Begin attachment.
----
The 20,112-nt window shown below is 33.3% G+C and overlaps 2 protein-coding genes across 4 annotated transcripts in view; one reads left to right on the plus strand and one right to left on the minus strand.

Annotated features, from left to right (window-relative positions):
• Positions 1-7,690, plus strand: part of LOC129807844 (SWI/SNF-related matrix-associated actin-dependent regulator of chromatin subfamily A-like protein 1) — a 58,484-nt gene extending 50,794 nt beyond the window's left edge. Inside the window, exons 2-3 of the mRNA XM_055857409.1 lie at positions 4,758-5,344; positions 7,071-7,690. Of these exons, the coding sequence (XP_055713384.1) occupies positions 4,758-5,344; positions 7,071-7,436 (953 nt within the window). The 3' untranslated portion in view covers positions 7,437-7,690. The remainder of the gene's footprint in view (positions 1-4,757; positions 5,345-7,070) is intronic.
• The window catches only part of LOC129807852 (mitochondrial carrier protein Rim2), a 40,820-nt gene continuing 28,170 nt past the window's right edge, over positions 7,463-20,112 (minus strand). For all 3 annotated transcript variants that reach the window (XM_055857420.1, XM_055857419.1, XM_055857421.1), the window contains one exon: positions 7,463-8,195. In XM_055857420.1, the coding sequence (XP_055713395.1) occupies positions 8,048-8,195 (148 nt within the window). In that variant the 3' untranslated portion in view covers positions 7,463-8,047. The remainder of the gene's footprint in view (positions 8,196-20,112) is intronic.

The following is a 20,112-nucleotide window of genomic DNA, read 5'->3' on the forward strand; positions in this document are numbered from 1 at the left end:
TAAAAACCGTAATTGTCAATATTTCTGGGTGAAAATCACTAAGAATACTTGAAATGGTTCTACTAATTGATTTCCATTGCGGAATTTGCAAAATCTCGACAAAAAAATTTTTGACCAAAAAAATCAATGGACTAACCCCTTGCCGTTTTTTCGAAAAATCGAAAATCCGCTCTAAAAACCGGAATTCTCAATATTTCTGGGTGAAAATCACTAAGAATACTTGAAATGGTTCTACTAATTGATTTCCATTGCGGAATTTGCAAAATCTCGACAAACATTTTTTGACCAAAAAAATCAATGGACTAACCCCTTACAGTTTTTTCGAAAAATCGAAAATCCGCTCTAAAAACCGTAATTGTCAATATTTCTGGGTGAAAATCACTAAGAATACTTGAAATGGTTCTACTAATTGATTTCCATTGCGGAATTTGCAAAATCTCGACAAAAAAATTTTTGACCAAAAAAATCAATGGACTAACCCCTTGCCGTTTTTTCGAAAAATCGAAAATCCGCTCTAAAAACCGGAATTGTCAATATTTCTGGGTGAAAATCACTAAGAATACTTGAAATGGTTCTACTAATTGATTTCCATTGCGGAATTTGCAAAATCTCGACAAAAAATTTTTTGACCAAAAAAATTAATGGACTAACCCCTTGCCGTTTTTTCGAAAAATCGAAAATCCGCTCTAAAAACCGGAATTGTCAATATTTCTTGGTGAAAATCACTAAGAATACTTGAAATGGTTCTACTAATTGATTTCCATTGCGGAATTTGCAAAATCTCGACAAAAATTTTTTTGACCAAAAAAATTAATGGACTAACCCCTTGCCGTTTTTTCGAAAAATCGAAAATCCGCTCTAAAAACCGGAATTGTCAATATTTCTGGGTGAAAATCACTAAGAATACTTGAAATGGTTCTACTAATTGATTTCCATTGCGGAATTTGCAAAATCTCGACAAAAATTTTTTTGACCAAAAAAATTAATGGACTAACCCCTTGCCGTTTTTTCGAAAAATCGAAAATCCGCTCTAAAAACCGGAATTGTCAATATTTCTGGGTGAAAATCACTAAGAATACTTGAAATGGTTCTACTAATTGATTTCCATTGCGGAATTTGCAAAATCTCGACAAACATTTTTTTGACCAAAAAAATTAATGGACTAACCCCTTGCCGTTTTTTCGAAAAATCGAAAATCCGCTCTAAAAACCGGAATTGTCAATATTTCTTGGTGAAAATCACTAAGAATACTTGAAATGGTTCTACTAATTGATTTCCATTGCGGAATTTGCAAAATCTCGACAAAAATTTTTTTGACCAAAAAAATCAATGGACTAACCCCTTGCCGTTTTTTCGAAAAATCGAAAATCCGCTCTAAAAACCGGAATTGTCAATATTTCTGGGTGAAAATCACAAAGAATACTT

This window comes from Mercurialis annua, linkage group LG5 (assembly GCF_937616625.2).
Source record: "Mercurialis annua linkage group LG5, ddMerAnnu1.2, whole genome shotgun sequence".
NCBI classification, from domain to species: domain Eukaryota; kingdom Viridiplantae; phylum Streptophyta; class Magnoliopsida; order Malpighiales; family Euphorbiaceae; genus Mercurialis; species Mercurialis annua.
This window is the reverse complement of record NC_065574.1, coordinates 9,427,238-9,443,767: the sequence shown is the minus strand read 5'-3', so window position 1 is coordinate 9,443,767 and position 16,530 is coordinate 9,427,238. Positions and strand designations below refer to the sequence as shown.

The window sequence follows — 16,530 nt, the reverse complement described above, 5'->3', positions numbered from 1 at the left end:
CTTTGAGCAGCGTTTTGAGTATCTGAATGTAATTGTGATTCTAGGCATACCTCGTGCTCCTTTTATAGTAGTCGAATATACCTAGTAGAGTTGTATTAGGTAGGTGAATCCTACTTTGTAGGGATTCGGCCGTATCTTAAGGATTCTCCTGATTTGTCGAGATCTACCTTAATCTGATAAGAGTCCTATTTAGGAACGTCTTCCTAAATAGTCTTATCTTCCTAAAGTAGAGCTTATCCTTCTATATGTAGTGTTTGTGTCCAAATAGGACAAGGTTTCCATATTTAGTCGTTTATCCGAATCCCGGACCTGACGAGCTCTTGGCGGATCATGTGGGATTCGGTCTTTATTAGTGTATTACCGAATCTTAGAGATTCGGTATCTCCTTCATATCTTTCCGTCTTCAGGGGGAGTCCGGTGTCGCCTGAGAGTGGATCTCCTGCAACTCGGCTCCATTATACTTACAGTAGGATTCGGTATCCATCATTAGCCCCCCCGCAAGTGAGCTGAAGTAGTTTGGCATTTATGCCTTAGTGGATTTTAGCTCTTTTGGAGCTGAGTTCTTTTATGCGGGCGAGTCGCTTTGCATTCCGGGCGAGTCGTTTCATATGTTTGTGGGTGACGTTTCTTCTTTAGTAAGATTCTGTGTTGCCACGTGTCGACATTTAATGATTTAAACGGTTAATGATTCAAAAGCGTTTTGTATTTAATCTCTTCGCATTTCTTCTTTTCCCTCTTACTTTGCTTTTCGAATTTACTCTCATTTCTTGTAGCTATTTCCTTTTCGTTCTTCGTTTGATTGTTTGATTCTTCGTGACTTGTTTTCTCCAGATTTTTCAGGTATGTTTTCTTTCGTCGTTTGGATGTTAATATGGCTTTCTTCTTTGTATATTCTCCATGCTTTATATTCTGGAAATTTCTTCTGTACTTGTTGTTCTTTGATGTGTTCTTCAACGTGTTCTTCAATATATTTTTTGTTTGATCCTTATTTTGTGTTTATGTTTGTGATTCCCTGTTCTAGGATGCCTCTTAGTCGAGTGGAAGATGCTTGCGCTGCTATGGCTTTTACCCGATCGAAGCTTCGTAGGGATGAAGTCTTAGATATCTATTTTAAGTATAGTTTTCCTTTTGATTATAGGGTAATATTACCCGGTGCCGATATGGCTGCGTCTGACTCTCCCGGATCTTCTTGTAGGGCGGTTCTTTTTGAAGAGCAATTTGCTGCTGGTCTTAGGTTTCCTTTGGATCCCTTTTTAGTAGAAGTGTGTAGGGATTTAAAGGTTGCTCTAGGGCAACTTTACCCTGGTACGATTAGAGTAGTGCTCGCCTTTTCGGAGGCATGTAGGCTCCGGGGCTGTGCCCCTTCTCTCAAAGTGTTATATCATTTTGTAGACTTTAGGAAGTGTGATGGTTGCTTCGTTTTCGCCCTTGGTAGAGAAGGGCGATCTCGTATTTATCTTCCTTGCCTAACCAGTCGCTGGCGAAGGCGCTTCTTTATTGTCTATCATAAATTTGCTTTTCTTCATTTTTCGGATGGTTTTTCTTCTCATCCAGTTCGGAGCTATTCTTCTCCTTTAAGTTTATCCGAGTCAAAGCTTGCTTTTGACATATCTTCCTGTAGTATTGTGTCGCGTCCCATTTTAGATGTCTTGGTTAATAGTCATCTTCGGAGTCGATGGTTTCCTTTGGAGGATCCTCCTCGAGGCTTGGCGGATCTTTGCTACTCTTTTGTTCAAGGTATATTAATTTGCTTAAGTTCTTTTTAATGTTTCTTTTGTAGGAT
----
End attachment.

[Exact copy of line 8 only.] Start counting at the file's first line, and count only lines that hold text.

Source record: "Mercurialis annua linkage group LG5, ddMerAnnu1.2, whole genome shotgun sequence".